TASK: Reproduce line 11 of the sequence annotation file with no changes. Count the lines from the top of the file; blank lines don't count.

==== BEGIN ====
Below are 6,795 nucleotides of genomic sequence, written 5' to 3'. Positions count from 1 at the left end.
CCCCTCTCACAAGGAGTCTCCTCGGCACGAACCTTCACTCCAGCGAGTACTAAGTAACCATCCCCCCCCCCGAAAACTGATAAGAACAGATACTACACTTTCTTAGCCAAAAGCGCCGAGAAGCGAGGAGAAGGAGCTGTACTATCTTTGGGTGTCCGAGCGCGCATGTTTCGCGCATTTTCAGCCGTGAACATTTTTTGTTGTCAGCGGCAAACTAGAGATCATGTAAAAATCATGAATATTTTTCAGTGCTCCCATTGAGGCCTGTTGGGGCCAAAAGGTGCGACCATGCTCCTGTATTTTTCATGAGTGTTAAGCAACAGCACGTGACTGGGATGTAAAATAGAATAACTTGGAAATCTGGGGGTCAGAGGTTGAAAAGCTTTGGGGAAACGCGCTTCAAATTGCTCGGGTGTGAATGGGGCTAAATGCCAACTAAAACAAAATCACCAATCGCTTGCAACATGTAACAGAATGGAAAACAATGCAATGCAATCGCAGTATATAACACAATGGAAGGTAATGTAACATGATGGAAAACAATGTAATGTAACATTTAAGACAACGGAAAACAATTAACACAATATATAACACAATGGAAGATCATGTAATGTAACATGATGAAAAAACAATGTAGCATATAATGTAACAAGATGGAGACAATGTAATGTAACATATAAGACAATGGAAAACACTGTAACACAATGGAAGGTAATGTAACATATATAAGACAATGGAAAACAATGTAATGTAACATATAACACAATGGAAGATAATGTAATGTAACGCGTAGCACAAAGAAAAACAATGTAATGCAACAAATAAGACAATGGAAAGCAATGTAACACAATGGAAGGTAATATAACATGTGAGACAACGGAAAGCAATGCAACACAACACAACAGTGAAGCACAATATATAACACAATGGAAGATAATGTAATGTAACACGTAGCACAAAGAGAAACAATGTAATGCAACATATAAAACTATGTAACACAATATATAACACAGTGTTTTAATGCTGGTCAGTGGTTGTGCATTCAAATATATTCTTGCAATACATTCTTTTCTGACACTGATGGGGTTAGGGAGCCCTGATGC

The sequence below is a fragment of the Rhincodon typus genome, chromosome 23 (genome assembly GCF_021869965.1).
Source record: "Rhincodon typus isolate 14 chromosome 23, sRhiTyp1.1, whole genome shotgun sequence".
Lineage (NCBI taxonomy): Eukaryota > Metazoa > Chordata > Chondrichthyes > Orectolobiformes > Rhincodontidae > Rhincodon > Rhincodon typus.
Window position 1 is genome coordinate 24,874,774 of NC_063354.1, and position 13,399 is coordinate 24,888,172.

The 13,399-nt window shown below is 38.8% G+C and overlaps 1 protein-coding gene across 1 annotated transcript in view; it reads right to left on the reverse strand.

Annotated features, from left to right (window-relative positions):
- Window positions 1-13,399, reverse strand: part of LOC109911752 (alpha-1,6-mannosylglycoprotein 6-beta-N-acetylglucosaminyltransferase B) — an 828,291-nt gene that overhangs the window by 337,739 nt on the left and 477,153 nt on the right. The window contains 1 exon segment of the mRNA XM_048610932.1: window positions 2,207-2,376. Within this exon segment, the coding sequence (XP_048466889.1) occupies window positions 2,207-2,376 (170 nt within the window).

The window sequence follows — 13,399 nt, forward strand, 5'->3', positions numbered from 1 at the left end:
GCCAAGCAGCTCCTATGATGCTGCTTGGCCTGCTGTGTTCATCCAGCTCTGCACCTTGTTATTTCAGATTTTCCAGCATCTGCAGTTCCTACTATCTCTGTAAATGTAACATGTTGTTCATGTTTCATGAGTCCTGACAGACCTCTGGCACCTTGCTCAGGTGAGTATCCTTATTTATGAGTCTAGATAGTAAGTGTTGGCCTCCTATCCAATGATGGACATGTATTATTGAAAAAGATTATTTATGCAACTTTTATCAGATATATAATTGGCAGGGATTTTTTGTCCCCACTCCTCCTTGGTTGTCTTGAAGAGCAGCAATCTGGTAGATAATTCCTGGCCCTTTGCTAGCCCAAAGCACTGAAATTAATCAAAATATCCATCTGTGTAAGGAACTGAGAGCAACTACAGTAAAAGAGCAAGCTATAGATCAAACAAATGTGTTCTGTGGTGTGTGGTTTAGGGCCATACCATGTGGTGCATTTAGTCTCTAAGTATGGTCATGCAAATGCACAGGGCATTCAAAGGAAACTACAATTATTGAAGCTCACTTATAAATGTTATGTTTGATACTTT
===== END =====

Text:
GCCAAGCAGCTCCTATGATGCTGCTTGGCCTGCTGTGTTCATCCAGCTCTGCACCTTGTTATTTCAGATTTTCCAGCATCTGCAGTTCCTACTATCTCTGTAAATGTAACATGTTGTTCATGTTTCATGAGTCCTGACAGACCTCTGGCACCTTGCTCAGGTGAGTATCCTTATTTATGAGTCTAGATAGTAAGTGTTGGCCTCCTATCCAATGATGGACATGTATTATTGAAAAAGATTATTTATGCAACTTTTATCAGATATATAATTGGCAGGGATTTTTTGTCCCCACTCCTCCTTGGTTGTCTTGAAGAGCAGCAATCTGGTAGATAATTCCTGGCCCTTTGCTAGCCCAAAGCACTGAAATTAATCAAAATATCCATCTGTGTAAGGAACTGAGAGCAACTACAGTAAAAGAGCAAGCTATAGATCAAACAAATGTGTTCTGTGGTGTGTGGTTTAGGGCCATACCATGTGGTGCATTTAGTCTCTAAGTATGGTCATGCAAATGCACAGGGCATTCAAAGGAAACTACAATTATTGAAGCTCACTTATAAATGTTATGTTTGATACTTT